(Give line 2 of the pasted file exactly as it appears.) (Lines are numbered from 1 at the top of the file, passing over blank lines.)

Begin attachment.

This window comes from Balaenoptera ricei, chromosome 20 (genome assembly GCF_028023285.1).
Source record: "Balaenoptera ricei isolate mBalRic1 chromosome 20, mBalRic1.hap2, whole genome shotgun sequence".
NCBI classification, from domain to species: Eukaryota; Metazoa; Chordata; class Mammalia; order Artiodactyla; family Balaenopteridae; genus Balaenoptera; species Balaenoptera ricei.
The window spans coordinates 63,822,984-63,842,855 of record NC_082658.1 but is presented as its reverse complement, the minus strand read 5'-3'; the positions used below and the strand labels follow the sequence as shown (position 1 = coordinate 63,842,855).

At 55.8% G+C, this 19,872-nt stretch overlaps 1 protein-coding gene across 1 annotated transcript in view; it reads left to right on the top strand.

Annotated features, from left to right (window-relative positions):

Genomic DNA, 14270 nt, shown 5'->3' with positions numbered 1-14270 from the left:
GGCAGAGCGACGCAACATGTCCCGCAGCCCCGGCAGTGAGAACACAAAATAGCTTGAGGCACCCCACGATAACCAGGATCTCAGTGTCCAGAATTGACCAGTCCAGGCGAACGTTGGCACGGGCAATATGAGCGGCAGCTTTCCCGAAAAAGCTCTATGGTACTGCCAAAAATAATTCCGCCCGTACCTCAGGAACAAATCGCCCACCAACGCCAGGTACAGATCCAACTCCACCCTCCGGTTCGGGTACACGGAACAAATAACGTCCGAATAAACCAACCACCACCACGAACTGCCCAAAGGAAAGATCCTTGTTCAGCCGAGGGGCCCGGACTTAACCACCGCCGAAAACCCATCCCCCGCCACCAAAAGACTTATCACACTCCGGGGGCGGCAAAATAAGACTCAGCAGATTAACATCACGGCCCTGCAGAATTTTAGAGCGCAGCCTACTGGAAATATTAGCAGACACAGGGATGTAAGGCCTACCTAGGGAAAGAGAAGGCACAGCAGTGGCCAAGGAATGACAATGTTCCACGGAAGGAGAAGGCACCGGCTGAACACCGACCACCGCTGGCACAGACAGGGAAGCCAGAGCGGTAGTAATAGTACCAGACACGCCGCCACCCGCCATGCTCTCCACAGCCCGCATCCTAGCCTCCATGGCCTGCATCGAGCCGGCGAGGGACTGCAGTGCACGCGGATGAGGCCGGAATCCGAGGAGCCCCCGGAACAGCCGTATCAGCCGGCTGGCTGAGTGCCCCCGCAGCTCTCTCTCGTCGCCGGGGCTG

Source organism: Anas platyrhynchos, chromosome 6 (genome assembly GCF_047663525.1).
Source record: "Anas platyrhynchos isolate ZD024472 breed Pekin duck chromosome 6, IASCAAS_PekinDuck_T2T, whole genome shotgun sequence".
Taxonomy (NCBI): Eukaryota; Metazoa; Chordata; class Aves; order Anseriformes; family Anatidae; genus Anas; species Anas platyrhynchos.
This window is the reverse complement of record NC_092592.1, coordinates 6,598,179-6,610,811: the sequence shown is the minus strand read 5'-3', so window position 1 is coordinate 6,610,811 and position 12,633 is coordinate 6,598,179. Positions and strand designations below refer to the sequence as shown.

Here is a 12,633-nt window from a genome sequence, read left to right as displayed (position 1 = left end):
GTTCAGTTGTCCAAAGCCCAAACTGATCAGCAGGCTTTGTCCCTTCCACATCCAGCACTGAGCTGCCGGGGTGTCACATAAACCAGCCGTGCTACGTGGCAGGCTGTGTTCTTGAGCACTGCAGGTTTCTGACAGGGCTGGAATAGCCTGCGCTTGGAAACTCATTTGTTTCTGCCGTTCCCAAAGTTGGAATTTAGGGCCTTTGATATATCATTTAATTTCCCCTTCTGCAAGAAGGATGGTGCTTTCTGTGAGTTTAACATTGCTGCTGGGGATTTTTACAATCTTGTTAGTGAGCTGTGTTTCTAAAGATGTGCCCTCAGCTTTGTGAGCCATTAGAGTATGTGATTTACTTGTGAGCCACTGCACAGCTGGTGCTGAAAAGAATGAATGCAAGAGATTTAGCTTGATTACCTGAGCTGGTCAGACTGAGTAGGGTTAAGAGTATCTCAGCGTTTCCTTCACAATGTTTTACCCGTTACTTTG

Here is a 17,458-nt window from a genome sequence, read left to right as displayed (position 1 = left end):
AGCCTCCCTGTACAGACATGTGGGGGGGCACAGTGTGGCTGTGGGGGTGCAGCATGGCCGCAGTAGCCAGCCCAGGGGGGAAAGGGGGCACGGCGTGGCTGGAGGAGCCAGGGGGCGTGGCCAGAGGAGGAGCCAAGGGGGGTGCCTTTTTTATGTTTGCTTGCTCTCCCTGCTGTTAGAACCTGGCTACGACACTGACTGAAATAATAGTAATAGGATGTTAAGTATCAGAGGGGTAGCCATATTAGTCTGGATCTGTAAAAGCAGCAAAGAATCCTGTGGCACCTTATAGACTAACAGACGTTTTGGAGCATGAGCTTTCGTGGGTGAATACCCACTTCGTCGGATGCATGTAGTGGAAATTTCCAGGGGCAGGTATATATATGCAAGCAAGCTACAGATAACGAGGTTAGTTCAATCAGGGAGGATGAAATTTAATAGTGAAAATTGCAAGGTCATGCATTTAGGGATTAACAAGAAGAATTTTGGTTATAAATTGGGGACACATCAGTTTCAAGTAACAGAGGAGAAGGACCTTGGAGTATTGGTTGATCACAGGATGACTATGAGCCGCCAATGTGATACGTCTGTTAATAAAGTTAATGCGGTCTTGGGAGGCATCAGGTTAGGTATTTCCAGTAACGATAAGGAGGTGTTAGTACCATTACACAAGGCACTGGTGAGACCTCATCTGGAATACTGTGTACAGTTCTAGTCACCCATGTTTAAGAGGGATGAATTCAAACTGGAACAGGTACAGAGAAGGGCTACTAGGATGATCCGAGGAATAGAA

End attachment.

Source record: "Balaenoptera ricei isolate mBalRic1 chromosome 20, mBalRic1.hap2, whole genome shotgun sequence".